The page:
4 Common Myths and Misconceptions about Pet Allergies
Most people have their own theories about pet allergies. But you’d be surprised at how many of the things we believe to be fact are absolutely wrong. In this article, we’re going to expose some of the common myths and misconceptions about pet allergies and dispel them once and for all.
Hair is the Root of the Problem
If you asked the majority of people who are either allergic to cats or had to deal with allergic people, they will most likely hold the belief that pet hair is at cause when it comes to allergies. Well, this is not entirely true. When pets, especially cats, are long haired, they tend to cause more reactions. But the hair is not why people develop allergies in cats, it’s the pet’s proteins that are to blame.
Long haired animals just have more surface for those proteins to attach themselves and become carriers. But pet hair alone is not at cause here. These pet proteins can be found in your pet’s saliva, skin cells and urine, and some of them attach themselves to the hair, which leads to allergic reactions. Which brings us to our next myth.
Hairless Pets Don’t Cause Allergies
This is another very common myth about pet allergies. As we said earlier, hair is not the main culprit when it comes to allergies, pet protein is. Pet protein can still attach itself to furniture and travel into the air, even if the animal is hairless. In the case of cats, dander is the main source of allergens and doesn’t need hair to propagate itself.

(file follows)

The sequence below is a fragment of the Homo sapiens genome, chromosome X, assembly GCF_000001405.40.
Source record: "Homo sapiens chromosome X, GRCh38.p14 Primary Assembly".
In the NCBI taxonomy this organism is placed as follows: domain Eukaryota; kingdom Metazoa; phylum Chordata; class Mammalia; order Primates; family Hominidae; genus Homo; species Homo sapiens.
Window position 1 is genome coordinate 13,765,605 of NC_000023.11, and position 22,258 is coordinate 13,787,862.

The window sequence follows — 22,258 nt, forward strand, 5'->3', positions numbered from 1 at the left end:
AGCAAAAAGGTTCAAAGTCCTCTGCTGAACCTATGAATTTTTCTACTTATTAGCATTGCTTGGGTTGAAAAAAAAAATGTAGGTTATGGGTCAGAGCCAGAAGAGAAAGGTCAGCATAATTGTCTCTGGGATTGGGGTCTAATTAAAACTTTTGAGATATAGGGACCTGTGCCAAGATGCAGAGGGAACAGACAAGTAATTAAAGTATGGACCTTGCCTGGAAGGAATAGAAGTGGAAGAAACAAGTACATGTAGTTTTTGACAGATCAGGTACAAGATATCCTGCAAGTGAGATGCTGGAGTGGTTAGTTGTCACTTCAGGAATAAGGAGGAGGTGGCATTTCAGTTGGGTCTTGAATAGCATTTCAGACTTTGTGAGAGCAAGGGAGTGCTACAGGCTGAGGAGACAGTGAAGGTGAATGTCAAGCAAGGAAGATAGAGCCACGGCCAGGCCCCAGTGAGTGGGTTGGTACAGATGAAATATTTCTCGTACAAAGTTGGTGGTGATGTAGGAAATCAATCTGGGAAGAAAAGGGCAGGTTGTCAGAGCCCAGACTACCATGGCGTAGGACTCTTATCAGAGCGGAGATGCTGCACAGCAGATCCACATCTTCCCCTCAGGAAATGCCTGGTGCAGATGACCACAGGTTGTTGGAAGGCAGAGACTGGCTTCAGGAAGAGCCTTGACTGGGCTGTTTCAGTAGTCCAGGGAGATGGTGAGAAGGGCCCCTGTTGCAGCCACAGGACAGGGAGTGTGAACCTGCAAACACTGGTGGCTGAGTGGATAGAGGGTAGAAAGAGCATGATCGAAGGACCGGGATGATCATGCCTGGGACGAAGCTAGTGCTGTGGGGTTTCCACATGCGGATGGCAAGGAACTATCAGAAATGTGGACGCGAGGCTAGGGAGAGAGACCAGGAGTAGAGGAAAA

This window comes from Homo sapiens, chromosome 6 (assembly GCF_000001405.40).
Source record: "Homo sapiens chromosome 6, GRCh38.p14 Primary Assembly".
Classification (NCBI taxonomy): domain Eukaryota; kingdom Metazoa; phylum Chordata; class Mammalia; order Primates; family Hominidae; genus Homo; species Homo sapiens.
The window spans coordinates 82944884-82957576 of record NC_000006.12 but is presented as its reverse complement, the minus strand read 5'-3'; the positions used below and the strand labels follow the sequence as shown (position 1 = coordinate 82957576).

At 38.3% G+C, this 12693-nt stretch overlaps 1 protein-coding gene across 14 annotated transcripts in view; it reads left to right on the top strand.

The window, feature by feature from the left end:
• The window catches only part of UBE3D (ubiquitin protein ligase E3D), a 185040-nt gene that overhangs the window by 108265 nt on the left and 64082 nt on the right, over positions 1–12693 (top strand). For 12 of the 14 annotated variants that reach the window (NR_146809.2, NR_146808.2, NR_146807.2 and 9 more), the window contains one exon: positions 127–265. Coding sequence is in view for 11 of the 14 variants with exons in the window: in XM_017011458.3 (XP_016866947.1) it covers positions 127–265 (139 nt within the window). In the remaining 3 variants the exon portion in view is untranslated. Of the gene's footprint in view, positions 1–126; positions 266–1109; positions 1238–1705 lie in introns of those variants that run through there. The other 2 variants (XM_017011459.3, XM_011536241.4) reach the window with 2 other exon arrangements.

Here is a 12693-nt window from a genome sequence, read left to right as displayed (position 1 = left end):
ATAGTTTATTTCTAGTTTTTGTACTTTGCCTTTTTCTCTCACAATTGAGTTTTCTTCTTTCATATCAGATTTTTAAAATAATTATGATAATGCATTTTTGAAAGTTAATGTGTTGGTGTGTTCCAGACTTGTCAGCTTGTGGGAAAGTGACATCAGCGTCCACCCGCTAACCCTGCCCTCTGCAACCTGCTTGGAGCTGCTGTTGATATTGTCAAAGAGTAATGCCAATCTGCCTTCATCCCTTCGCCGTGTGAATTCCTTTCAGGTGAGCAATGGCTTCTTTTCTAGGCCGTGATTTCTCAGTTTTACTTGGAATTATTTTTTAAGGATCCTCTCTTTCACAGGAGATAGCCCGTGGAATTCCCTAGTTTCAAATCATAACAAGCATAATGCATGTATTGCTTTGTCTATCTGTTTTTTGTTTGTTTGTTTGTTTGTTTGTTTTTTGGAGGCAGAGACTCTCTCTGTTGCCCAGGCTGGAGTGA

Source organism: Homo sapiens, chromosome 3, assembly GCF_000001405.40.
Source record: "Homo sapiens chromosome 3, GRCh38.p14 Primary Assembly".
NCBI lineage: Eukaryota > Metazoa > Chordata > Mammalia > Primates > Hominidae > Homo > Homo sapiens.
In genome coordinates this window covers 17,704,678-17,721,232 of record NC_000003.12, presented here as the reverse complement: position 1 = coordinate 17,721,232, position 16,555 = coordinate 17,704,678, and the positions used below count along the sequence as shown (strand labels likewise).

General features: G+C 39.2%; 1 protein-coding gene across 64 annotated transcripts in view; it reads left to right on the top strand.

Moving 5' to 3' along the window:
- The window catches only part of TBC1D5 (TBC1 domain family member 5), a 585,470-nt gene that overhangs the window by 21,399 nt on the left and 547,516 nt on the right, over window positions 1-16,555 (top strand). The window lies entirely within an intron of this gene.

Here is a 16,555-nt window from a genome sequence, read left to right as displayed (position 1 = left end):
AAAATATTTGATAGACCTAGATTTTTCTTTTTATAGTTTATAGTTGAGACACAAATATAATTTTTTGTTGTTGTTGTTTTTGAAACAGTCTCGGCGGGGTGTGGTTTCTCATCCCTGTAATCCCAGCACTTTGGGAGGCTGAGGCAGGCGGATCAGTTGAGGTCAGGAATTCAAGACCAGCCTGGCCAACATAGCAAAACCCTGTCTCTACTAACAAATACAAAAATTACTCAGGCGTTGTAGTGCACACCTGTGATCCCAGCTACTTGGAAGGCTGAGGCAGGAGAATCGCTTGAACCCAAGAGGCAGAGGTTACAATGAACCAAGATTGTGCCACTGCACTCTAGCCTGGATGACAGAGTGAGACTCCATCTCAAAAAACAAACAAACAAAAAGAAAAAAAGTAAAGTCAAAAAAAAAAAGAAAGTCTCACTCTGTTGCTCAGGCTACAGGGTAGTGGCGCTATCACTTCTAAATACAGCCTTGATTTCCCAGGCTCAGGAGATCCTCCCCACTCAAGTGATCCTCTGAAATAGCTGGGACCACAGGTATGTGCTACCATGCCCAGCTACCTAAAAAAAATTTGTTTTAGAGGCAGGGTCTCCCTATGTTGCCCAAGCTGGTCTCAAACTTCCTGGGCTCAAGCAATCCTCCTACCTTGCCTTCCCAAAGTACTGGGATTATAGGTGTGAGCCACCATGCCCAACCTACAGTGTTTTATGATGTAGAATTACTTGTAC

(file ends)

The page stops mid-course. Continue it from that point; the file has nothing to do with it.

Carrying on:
If You Spend Enough Time Around the Animal, You Will Adapt Yourself to Them
Myth! And not only is this one completely false, it can actually create the opposite reaction. Most people who have had to deal with allergies as children will tell you that allergies do not get better as they get older, they actually get worse. This is a fact that has been proven by the Australasian Clinical Immunology & Allergy Society.
However, if you take non allergic children and expose them to pets early in their lives, they are much less prone to develop an allergy. One particular study found that children that were exposed to cats from the age of one were 67% less prone to developing an allergy later on in their lives.
You Shouldn’t Get Affected by Allergies Outside the Home
Again, not true. Pet protein and animal dander can attach itself to clothing and a variety of fabrics due to its microscopic size. Anybody can be a carrier of pet particles and pet allergens can be found everywhere from classrooms, to hospitals, public transit, etc. So, if you’re having allergic reactions around a known pet owner, this might be the cause.
As you can see, many of the beliefs we have about pet allergies are not only wrong, but they might actually cause more harm than good. So, if you believe you might have allergies or have children who do, make sure that you do your research and learn the truth.